AGS Worldwide Movers

Expat Advice: Culture Shock in Nassau, Bahamas

Submitted by

Comments Print


Paradise Beach in Nassau, Bahamas

One expat in the Bahamas advised those considering a move there to visit the island several times before making a commitment to live there, make sure the paperwork is in order and know what they getting into prior to coming. She went on to explain that the island is quite segregated and prices are extremely high.

What is the name of the city or town that you are reporting on?

Nassau

Did you receive any cross-cultural training for your move abroad? If yes, was it before or after the move?

No, I had a Bahamian boyfriend and had bought a time share before moving.

Moving to Bahamas Soon?

ExpatExchange's partner, International Moving Quotes, offers you a simple and hassle free solution to plan your move. You'll get up to 5 FREE quotes from trusted international movers. Takes 1 minute! No obligation. Save up to 40%. Only qualified and professional movers. Get your quotes now!

If they speak another language in your new country, do you speak the language? If yes, did you learn the language before you moved or while abroad? If no, are you planning to learn the language?

No...unless Bahamian-ese is considered a language. The dialect is different but it's still English. Takes a bit of getting used to and understanding. I still ask my husband "Huh? What did you say?"

Were you worried or concerned about culture shock before you moved abroad?

No, I was a bit naive. I simply figured I'm Black, they're Black, how hard can it be? It was extremely challenging!

How significant was the culture shock you experienced when you moved abroad?

Very.

Expats often talk about going through the "stages of culture shock." Examples include the honeymoon phase, the irritation-to-anger stage, the rejection of the culture stage, and the cultural adjustment phase. Do you feel like you went through these or any other stages as you settled into the new culture?

All of them. As a tourist I was in the honeymoon + irritation stage. When I first moved here, I was often in the irritation + anger stage. Now, several years (and a couple moves back to the US) later, I'm in the adjustment + acceptance stage.

What, if any, were some of the changes you noticed in yourself that might have been caused by culture shock? These might include things such as anger, depression, anxiety, increased eating or drinking, frustration, homesickness, etc.

I was very lonely and depressed back in 2006 when I first moved here. I ran back to California as fast as I could! But I loved my fiancée and we were having our first child. I still remained home as I wasn't ready to come back yet. When I had my second child and finally married, I moved back.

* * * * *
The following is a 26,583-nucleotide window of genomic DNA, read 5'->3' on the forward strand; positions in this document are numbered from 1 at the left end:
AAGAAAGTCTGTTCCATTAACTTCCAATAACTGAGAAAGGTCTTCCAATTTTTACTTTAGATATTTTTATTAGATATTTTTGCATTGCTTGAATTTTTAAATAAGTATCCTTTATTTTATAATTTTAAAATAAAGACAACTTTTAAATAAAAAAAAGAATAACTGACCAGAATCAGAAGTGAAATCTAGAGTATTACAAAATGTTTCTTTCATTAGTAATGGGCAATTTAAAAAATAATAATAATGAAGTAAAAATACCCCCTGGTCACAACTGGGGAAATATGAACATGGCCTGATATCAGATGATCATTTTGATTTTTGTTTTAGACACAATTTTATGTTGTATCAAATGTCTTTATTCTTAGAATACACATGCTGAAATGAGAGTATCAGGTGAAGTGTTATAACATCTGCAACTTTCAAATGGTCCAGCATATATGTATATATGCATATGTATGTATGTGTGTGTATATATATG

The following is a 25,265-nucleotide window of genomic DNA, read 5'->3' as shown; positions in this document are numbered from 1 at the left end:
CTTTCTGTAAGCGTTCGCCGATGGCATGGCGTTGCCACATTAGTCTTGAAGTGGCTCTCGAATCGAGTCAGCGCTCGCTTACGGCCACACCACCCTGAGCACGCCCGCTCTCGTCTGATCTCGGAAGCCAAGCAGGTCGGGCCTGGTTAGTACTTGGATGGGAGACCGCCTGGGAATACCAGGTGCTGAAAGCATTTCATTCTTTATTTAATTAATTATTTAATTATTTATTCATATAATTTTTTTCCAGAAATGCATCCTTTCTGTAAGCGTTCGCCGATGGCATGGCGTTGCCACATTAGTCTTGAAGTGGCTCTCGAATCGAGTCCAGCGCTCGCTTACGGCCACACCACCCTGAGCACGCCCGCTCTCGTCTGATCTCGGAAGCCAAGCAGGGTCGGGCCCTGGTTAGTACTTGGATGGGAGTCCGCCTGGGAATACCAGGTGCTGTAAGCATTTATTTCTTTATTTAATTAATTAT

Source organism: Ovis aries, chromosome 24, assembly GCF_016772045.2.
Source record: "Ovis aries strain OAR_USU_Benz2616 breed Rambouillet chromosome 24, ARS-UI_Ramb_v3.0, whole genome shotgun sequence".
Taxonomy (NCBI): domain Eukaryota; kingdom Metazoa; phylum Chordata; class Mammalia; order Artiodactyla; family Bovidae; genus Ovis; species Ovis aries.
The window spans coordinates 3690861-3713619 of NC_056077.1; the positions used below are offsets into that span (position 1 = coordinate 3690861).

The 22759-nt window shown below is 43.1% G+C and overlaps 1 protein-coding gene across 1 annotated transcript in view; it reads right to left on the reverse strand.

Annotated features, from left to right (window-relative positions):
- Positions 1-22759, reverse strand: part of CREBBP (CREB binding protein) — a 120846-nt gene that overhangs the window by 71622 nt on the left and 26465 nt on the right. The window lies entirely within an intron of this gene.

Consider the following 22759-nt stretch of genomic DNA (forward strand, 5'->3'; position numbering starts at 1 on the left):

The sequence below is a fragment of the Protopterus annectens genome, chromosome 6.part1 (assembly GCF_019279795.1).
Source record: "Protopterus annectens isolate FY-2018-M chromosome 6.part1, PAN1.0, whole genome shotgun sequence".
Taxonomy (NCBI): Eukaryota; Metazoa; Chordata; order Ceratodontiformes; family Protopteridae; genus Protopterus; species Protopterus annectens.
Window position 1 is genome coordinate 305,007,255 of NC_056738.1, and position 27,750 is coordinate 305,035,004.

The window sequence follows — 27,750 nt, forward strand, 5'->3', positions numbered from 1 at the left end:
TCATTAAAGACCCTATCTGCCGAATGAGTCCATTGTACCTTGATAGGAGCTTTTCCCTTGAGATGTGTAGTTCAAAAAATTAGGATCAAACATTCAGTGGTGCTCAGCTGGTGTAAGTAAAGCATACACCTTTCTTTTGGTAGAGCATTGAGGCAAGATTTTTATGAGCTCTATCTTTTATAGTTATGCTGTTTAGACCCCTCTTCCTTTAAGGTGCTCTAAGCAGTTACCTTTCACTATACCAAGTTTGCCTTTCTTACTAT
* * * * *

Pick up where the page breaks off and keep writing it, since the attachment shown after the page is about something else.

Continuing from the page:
Although its still a little lonely not quite fitting in with the locals, I've got my expat group and my family...I'm happy.

What are some things you appreciate most about the new culture?

Their appreciation for their history.

What are the most challenging aspects of the new culture?

Lack of professionalism, laid back attitude in industries that should move swiftly, prices, customs duties, lack of activities for children.

Did you "commit" any embarrassing or humorous cultural blunders? If you did and you'd like to share them, please do tell!

Yes, too many to name but the one that stands out is refusing to pay 15% gratuity on service/no service and complaining on a regular basis to managers!

Do you have any advice or thoughts about culture shock you would like to share?

Know what you are getting into prior to coming. The island seems pretty segregated. I'm from California and lived in Miami where everyone got along, mixed and mingled. I see that rarely here and it's bothersome.

Visit the island several times before making a commitment to reside. Make sure to have your paperwork in order.

Understand that anything you order and have shipped it will be charged duties and freight charges. If you use recoup one or receive discounts on items and those savings are listed on an invoice, you pay FULL PRICE regardless of the discount.

Prices are extremely high for everything. Cash is better than using credit cards as both the Bahamas and your bank will charge you ridiculous fees. Don't use your credit cards without keeping notes and track of where you used them. Check your account daily as credit card number theft is high.

Everything shuts down by 10:00 PM. There are no "7-elevens" or Circle K's here. If you need food, fast is your main option after 9 PM. Bars and restaurants may be open later but not much.

Traffic can be a nightmare. People drive how they want, not how they should or what's dictated by law.

People expect to get tipped for everything...pumping gas, bagging groceries, etc. be aware that when you buy food, they have youngsters pack the bags and carry them out. Be prepared to tip up to $5.

Prices on shelves are NOT reflected on the items you may purchase. Be aware that shelf prices are not changed regularly.

Prices on items are not the prices you will be charged. If a bag of chips have $3.99 stamped on them, rest assured you'll pay $5.99 for them or more.

You won't find gas prices posted. You'll have to ask. Most gas is over $5 per gallon.

More Expat Advice about Culture Shock in Bahamas

Write a Comment about this Expat Report

Sign In to post a comment.

Comments about this Report

cassieb0404
Feb 16, 2015 10:23

I have visited several times both Nassau & Freeport. My fiancé is Freeport and we're seriously considering the move. I love his family & they love me, so i don't think the social aspect would be as bad. However, what about jobs & schools for my children? Do you have any take on this? You have two children, right?

Join Today (free)

Join Expat Exchange to meet expats in your area or get advice before your move. It's FREE and takes 1 minute!

Copyright 1997-2017 Burlingame Interactive, Inc.

Privacy Policy Legal